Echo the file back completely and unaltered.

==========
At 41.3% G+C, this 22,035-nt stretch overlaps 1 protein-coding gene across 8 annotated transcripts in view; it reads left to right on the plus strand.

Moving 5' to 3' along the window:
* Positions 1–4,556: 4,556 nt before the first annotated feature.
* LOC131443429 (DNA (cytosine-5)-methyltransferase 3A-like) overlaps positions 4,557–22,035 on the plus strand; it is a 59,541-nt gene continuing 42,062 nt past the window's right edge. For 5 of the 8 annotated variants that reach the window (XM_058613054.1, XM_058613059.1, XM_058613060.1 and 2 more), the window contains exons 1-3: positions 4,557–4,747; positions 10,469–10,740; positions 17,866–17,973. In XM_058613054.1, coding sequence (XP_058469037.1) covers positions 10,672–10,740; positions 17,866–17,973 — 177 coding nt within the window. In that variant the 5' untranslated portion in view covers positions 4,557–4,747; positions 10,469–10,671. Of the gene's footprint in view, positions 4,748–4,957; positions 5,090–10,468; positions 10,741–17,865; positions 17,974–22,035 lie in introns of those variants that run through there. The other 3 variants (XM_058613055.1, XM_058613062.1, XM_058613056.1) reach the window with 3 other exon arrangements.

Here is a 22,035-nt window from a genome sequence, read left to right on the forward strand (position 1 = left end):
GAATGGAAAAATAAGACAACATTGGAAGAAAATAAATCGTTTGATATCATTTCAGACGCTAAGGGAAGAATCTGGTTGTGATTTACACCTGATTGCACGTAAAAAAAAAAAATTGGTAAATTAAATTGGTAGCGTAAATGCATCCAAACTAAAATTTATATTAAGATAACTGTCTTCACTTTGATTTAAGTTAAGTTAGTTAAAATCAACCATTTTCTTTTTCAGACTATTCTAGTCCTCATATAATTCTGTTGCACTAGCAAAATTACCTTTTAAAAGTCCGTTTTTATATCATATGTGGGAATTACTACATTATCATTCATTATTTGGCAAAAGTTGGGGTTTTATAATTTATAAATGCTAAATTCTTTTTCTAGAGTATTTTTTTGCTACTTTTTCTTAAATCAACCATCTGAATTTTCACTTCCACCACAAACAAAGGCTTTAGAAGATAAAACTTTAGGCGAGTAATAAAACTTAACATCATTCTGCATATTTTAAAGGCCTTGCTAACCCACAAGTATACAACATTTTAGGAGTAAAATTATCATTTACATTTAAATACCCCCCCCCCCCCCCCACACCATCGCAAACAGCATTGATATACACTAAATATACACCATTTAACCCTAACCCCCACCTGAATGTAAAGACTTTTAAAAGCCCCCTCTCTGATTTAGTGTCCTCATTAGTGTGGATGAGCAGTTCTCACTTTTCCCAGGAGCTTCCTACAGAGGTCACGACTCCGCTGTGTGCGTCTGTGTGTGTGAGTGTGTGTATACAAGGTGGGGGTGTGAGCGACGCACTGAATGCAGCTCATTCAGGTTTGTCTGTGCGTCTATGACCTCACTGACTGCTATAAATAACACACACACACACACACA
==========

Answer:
At 41.3% G+C, this 22,035-nt stretch overlaps 1 protein-coding gene across 8 annotated transcripts in view; it reads left to right on the plus strand.

Moving 5' to 3' along the window:
* Positions 1–4,556: 4,556 nt before the first annotated feature.
* LOC131443429 (DNA (cytosine-5)-methyltransferase 3A-like) overlaps positions 4,557–22,035 on the plus strand; it is a 59,541-nt gene continuing 42,062 nt past the window's right edge. For 5 of the 8 annotated variants that reach the window (XM_058613054.1, XM_058613059.1, XM_058613060.1 and 2 more), the window contains exons 1-3: positions 4,557–4,747; positions 10,469–10,740; positions 17,866–17,973. In XM_058613054.1, coding sequence (XP_058469037.1) covers positions 10,672–10,740; positions 17,866–17,973 — 177 coding nt within the window. In that variant the 5' untranslated portion in view covers positions 4,557–4,747; positions 10,469–10,671. Of the gene's footprint in view, positions 4,748–4,957; positions 5,090–10,468; positions 10,741–17,865; positions 17,974–22,035 lie in introns of those variants that run through there. The other 3 variants (XM_058613055.1, XM_058613062.1, XM_058613056.1) reach the window with 3 other exon arrangements.

Here is a 22,035-nt window from a genome sequence, read left to right on the forward strand (position 1 = left end):
GAATGGAAAAATAAGACAACATTGGAAGAAAATAAATCGTTTGATATCATTTCAGACGCTAAGGGAAGAATCTGGTTGTGATTTACACCTGATTGCACGTAAAAAAAAAAAATTGGTAAATTAAATTGGTAGCGTAAATGCATCCAAACTAAAATTTATATTAAGATAACTGTCTTCACTTTGATTTAAGTTAAGTTAGTTAAAATCAACCATTTTCTTTTTCAGACTATTCTAGTCCTCATATAATTCTGTTGCACTAGCAAAATTACCTTTTAAAAGTCCGTTTTTATATCATATGTGGGAATTACTACATTATCATTCATTATTTGGCAAAAGTTGGGGTTTTATAATTTATAAATGCTAAATTCTTTTTCTAGAGTATTTTTTTGCTACTTTTTCTTAAATCAACCATCTGAATTTTCACTTCCACCACAAACAAAGGCTTTAGAAGATAAAACTTTAGGCGAGTAATAAAACTTAACATCATTCTGCATATTTTAAAGGCCTTGCTAACCCACAAGTATACAACATTTTAGGAGTAAAATTATCATTTACATTTAAATACCCCCCCCCCCCCCCCACACCATCGCAAACAGCATTGATATACACTAAATATACACCATTTAACCCTAACCCCCACCTGAATGTAAAGACTTTTAAAAGCCCCCTCTCTGATTTAGTGTCCTCATTAGTGTGGATGAGCAGTTCTCACTTTTCCCAGGAGCTTCCTACAGAGGTCACGACTCCGCTGTGTGCGTCTGTGTGTGTGAGTGTGTGTATACAAGGTGGGGGTGTGAGCGACGCACTGAATGCAGCTCATTCAGGTTTGTCTGTGCGTCTATGACCTCACTGACTGCTATAAATAACACACACACACACACACA